- Hardcover: 496 pages
- Publisher: Tyndale House Publishers, Inc. (May 1, 2014)
- ISBN-13: 978-1414391304
At the trial of Christ, Theophilus, brilliant young assessore raised in the Roman aristocracy, stands behind Pontius Pilate and whispers, “Offer to release Barabbas.” The strategy backfires, and Theophilus never forgets the sight of an innocent man unjustly suffering the worst of all possible deaths—Roman crucifixion.
Three decades later, Theophilus has proven himself in the legal ranks of the Roman Empire. He has survived the insane rule of Caligula and has weathered the cruel tyrant’s quest to control the woman he loves. He has endured the mindless violence of the gladiator games and the backstabbing intrigue of the treason trials.
Now he must face another evil Caesar, defending the man Paul in Nero’s deranged court. Can Theophilus mount a defense that will keep another innocent man from execution?
The advocate’s first trial altered the course of history. His last will change the fate of an empire.
This is a hard book for me to review. I am not familiar enough with the historical period and details to give an opinion on whether its accurate. I am going to address it as a fully fictional book without analyzing the historical details. It was interesting and kept my attention. One thing that bothered me was the way time was handled. I would finish one chapter and the next would start years later. To me it seemed like the book centered around Theophilus's life more than one trial. The trial of Paul was one little part. Overall it was well written and the characters were mostly well developed. The ending was not nice and sweet. I was reminded that life is like that. I have read some of the author's legal thrillers and enjoyed them. This is his first historical book. I think although this could have been a shorter book it was a good first.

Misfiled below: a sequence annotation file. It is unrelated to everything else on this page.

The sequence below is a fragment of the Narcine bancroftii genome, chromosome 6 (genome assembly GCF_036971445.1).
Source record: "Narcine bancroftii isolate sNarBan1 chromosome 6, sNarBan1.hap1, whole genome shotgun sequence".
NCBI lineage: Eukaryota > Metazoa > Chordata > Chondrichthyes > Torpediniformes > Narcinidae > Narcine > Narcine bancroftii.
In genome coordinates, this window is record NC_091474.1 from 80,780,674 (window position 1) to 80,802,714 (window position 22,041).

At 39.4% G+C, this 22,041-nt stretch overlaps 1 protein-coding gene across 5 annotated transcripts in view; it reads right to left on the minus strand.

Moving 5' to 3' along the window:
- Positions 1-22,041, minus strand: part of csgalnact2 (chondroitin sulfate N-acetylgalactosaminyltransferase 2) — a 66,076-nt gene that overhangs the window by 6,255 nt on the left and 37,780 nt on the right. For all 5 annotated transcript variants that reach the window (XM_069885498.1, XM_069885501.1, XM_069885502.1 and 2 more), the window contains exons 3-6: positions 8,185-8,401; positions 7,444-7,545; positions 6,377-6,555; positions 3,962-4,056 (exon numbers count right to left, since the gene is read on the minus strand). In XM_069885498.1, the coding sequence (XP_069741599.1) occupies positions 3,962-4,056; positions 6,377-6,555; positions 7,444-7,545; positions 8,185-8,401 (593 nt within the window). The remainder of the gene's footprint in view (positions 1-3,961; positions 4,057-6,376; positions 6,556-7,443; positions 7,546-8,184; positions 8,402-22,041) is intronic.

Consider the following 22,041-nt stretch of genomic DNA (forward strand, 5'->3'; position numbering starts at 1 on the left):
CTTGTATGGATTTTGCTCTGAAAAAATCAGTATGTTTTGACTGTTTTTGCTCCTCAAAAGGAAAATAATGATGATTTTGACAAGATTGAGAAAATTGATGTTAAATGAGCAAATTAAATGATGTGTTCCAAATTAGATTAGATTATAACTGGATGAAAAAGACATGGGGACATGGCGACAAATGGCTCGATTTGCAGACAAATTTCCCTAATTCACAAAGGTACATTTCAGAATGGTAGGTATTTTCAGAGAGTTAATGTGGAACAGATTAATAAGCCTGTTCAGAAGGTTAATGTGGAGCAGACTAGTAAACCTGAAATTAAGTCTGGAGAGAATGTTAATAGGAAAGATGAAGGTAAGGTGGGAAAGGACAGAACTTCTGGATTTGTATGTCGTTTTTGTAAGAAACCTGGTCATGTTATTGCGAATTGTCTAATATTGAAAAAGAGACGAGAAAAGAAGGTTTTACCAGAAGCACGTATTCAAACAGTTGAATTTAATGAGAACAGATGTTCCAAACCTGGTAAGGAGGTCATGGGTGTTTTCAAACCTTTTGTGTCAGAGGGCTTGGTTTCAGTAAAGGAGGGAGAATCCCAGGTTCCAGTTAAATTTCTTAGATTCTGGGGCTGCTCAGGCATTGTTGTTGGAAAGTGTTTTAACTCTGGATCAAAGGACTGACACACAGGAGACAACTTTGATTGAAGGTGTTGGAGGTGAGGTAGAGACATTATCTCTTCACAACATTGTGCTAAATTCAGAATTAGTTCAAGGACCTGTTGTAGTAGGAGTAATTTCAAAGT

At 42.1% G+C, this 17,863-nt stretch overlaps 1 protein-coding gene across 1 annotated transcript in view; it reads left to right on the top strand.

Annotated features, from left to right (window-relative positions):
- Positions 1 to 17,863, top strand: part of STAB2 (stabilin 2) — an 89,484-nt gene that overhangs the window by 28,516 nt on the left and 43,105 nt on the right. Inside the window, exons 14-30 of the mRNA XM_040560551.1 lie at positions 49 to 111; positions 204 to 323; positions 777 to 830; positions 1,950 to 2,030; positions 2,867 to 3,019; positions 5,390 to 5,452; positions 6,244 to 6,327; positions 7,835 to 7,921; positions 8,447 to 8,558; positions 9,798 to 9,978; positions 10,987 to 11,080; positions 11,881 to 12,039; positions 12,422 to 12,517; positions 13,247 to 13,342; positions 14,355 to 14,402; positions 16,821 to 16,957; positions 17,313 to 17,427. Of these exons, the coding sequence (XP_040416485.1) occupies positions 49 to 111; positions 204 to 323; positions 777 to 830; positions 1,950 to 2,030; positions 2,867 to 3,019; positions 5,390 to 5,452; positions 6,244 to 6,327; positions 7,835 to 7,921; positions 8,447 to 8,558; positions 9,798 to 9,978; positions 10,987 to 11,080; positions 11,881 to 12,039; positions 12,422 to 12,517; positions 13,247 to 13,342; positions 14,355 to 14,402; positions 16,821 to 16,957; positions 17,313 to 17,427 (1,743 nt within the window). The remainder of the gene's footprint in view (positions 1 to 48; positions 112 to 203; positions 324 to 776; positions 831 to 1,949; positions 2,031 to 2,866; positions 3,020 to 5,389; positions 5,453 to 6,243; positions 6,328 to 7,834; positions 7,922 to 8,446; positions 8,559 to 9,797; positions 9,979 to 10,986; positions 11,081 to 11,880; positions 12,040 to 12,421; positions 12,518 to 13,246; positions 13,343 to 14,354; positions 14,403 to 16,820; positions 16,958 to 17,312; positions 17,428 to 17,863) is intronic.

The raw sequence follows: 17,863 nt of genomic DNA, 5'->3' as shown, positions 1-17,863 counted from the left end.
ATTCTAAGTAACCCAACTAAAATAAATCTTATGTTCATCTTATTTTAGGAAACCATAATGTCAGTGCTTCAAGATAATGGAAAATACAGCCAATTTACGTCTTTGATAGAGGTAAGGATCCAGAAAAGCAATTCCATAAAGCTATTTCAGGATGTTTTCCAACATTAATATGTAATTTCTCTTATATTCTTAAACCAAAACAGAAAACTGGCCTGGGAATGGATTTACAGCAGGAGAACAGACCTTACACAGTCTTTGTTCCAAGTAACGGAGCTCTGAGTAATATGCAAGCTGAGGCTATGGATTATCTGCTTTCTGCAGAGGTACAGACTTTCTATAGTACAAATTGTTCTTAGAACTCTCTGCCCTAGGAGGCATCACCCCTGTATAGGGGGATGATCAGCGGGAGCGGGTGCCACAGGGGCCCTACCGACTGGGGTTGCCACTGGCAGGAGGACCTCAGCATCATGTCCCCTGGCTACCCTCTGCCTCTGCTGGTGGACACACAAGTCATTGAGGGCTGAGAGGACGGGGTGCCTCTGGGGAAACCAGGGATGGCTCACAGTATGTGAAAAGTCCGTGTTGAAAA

Randy Singer is a critically acclaimed author and veteran trial attorney. He has penned nine legal thrillers, including his award-winning debut novel "Directed Verdict." In addition to his law practice and writing, Randy serves as a teaching pastor for Trinity Church in Virginia Beach, Virginia. He calls it his "Jekyll and Hyde thing"--part lawyer, part pastor. He also teaches classes in advocacy and ethics at Regent Law School and serves on the school's Board of Visitors. He and his wife, Rhonda, live in Virginia Beach. They have two grown children. Visit his Web site at www.randysinger.net.
Review copy provided by publisher in exchange for an honest review.